Processes of Manufacturing

Front Cover
Goodheart-Willcox, Jan 1, 2005 - Technology & Engineering - 464 pages
2 Reviews
Processes of Manufacturing provides comprehensive instruction in the various methods of processing metals, plastics, ceramics, and composite materials. The book devotes several chapters each to the major processes used in manufacturing today: casting and molding, forming, separating, conditioning, assembling, and finishing. A final section provides students with an introduction to such process design and control topics as sequencing of operations, automating processes, and quality control. The book is extensively illustrated with photos and a large number of line drawings that clearly convey the details of important processes.

From inside the book

What people are saying - Write a review

User Review - Flag as inappropriate

why cant i see the materials inside the book ?

LibraryThing Review

User Review  - all4metals - LibraryThing

Another run of the mill textbook. Nothing particularly wrong or well done. Read full review


Section 1Introduction to Material Processing
Section 5Conditioning
Organizational Structure of Manufacturing

24 other sections not shown

Other editions - View all

Common terms and phrases

About the author (2005)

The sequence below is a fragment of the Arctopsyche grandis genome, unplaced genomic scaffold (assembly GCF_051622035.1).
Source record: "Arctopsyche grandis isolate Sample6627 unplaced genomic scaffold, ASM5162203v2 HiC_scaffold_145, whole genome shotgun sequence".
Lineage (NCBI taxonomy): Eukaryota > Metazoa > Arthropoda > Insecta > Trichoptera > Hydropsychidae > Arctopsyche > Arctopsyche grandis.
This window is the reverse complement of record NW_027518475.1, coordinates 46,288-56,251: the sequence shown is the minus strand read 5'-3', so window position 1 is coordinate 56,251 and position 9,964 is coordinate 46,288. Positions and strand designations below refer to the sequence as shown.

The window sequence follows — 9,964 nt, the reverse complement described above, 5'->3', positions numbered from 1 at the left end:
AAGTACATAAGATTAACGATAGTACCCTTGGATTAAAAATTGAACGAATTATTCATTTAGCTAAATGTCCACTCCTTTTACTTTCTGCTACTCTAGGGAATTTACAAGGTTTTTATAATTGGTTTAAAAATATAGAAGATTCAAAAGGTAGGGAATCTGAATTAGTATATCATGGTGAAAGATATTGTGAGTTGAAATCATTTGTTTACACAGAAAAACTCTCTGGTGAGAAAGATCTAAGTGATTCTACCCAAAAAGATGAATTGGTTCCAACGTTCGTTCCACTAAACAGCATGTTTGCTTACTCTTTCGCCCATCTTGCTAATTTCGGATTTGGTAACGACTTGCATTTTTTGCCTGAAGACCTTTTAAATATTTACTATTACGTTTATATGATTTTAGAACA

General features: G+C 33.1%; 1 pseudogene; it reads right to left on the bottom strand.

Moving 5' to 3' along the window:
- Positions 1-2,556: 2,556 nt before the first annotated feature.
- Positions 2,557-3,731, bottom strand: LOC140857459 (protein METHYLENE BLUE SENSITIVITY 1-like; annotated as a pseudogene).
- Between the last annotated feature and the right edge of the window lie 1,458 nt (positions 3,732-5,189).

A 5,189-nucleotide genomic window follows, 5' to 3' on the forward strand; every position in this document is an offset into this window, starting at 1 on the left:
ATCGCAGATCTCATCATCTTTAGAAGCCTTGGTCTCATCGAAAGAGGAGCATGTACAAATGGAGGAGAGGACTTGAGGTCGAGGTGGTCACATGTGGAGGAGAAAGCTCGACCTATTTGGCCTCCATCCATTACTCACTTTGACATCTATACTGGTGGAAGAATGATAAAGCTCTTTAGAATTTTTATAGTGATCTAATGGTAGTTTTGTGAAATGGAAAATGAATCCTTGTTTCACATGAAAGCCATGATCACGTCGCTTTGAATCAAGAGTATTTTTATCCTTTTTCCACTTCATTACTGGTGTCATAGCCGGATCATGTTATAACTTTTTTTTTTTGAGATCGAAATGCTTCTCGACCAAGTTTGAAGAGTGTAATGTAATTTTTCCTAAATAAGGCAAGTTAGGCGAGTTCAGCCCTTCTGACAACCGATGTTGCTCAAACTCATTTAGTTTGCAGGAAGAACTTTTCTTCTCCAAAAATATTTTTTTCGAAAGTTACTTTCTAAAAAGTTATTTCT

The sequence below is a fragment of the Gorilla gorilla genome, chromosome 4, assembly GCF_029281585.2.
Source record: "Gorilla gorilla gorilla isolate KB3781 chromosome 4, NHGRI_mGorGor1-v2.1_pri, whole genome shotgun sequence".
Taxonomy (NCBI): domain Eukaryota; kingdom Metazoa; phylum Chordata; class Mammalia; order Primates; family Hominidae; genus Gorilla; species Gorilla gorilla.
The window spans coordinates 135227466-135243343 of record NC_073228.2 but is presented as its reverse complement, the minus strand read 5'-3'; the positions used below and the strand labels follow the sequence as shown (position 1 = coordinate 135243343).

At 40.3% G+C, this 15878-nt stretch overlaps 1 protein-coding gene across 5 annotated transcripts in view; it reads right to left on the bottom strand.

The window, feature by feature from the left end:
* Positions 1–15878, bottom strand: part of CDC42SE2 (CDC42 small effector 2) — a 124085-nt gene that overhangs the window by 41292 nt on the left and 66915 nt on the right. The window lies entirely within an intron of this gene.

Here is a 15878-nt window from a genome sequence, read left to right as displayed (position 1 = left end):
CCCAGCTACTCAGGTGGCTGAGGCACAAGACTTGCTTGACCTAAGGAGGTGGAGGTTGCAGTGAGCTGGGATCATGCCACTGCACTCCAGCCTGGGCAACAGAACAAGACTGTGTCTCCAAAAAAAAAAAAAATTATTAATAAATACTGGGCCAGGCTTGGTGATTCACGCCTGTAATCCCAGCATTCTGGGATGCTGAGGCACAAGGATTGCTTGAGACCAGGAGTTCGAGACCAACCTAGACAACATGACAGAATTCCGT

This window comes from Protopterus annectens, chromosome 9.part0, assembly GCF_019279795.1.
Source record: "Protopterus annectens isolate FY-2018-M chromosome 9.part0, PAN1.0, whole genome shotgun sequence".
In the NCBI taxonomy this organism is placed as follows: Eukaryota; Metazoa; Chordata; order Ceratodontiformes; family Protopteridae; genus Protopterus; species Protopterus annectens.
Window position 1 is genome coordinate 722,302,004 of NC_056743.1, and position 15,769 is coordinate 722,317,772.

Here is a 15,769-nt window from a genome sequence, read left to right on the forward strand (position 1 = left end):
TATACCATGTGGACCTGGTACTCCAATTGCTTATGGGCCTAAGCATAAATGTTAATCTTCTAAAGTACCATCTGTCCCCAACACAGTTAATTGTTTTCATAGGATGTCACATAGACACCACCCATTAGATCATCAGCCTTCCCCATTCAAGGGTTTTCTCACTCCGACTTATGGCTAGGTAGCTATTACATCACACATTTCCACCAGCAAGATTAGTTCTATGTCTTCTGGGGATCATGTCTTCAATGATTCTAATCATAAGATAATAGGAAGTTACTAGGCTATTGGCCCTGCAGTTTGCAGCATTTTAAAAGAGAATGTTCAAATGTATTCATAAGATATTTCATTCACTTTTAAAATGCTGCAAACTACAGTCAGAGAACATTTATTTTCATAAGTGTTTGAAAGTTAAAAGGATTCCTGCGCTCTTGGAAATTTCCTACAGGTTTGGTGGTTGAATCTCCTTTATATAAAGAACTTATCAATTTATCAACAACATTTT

Louise Liddell's career in family and consumer sciences includes 15 years of teaching high school in Tennessee. As Assistant Superintendent for a youth development center, she continued her work with teens. Louise's leadership roles in professional organizations include service at local,regional, state, and national levels. As president of the Tennessee Vocational Association, she received a Life Membership award in AVA for outstanding leadership. Louise is also the coauthor of the text Building Life Skills, as well as many magazine and newsletter articles. Louise has a bachelor'sdegree from the University of Georgia and a master's degree from Memphis State University. Carolee Stucker Samuels served as Editorial Director for Family and Consumer Sciences and Career Education at Goodheart-Willcox Publisher, where she began as an Assistant Editor. Prior to her work as aneditor, Carolee was a family and consumer sciences teacher in Illinois and Indiana for 14 years, teaching textiles and apparel to high school students as well as adults. She is active in numerous professional organizations and has held many offices. Carolee has a bachelor's degree from Iowa StateUniversity and a master's degree from the University of Illinois.

Bibliographic information